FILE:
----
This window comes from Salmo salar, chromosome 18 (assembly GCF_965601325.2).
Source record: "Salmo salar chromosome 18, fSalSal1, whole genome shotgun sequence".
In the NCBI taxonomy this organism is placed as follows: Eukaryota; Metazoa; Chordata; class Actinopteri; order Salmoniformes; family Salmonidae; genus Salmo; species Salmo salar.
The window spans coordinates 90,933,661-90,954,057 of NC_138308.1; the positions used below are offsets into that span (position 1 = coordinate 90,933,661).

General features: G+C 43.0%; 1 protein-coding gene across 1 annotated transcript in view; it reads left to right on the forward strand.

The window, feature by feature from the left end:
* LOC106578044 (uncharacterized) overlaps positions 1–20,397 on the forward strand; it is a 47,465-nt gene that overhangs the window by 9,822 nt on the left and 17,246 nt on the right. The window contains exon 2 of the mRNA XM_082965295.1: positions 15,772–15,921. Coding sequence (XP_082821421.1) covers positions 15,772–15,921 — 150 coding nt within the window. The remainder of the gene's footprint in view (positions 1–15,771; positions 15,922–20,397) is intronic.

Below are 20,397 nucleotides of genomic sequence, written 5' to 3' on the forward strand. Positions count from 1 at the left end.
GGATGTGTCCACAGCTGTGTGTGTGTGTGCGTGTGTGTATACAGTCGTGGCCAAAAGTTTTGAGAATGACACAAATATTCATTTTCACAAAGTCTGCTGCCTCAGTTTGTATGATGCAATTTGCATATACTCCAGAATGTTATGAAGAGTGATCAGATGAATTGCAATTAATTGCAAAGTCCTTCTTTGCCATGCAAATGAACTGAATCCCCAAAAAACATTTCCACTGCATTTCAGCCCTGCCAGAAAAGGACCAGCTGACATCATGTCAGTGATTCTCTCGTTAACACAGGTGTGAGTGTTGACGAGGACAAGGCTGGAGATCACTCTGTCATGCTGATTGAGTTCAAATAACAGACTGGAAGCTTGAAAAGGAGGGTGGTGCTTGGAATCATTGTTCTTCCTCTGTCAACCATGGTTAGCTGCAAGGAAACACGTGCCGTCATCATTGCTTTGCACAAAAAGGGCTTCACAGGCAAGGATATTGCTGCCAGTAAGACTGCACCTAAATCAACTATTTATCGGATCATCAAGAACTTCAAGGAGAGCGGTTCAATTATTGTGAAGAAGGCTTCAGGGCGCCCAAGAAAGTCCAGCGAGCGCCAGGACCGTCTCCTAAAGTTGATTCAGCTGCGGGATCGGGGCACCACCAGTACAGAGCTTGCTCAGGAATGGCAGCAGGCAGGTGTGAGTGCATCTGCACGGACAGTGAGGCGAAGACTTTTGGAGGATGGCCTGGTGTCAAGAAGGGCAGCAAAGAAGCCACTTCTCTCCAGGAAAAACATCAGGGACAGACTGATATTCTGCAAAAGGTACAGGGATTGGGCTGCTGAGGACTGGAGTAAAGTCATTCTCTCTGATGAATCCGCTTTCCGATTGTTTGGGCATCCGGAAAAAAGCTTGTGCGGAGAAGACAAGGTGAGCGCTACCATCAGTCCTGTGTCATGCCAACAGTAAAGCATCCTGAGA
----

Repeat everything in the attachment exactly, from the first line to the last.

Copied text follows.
This window comes from Salmo salar, chromosome 18 (assembly GCF_965601325.2).
Source record: "Salmo salar chromosome 18, fSalSal1, whole genome shotgun sequence".
In the NCBI taxonomy this organism is placed as follows: Eukaryota; Metazoa; Chordata; class Actinopteri; order Salmoniformes; family Salmonidae; genus Salmo; species Salmo salar.
The window spans coordinates 90,933,661-90,954,057 of NC_138308.1; the positions used below are offsets into that span (position 1 = coordinate 90,933,661).

General features: G+C 43.0%; 1 protein-coding gene across 1 annotated transcript in view; it reads left to right on the forward strand.

The window, feature by feature from the left end:
* LOC106578044 (uncharacterized) overlaps positions 1–20,397 on the forward strand; it is a 47,465-nt gene that overhangs the window by 9,822 nt on the left and 17,246 nt on the right. The window contains exon 2 of the mRNA XM_082965295.1: positions 15,772–15,921. Coding sequence (XP_082821421.1) covers positions 15,772–15,921 — 150 coding nt within the window. The remainder of the gene's footprint in view (positions 1–15,771; positions 15,922–20,397) is intronic.

Below are 20,397 nucleotides of genomic sequence, written 5' to 3' on the forward strand. Positions count from 1 at the left end.
GGATGTGTCCACAGCTGTGTGTGTGTGTGCGTGTGTGTATACAGTCGTGGCCAAAAGTTTTGAGAATGACACAAATATTCATTTTCACAAAGTCTGCTGCCTCAGTTTGTATGATGCAATTTGCATATACTCCAGAATGTTATGAAGAGTGATCAGATGAATTGCAATTAATTGCAAAGTCCTTCTTTGCCATGCAAATGAACTGAATCCCCAAAAAACATTTCCACTGCATTTCAGCCCTGCCAGAAAAGGACCAGCTGACATCATGTCAGTGATTCTCTCGTTAACACAGGTGTGAGTGTTGACGAGGACAAGGCTGGAGATCACTCTGTCATGCTGATTGAGTTCAAATAACAGACTGGAAGCTTGAAAAGGAGGGTGGTGCTTGGAATCATTGTTCTTCCTCTGTCAACCATGGTTAGCTGCAAGGAAACACGTGCCGTCATCATTGCTTTGCACAAAAAGGGCTTCACAGGCAAGGATATTGCTGCCAGTAAGACTGCACCTAAATCAACTATTTATCGGATCATCAAGAACTTCAAGGAGAGCGGTTCAATTATTGTGAAGAAGGCTTCAGGGCGCCCAAGAAAGTCCAGCGAGCGCCAGGACCGTCTCCTAAAGTTGATTCAGCTGCGGGATCGGGGCACCACCAGTACAGAGCTTGCTCAGGAATGGCAGCAGGCAGGTGTGAGTGCATCTGCACGGACAGTGAGGCGAAGACTTTTGGAGGATGGCCTGGTGTCAAGAAGGGCAGCAAAGAAGCCACTTCTCTCCAGGAAAAACATCAGGGACAGACTGATATTCTGCAAAAGGTACAGGGATTGGGCTGCTGAGGACTGGAGTAAAGTCATTCTCTCTGATGAATCCGCTTTCCGATTGTTTGGGCATCCGGAAAAAAGCTTGTGCGGAGAAGACAAGGTGAGCGCTACCATCAGTCCTGTGTCATGCCAACAGTAAAGCATCCTGAGA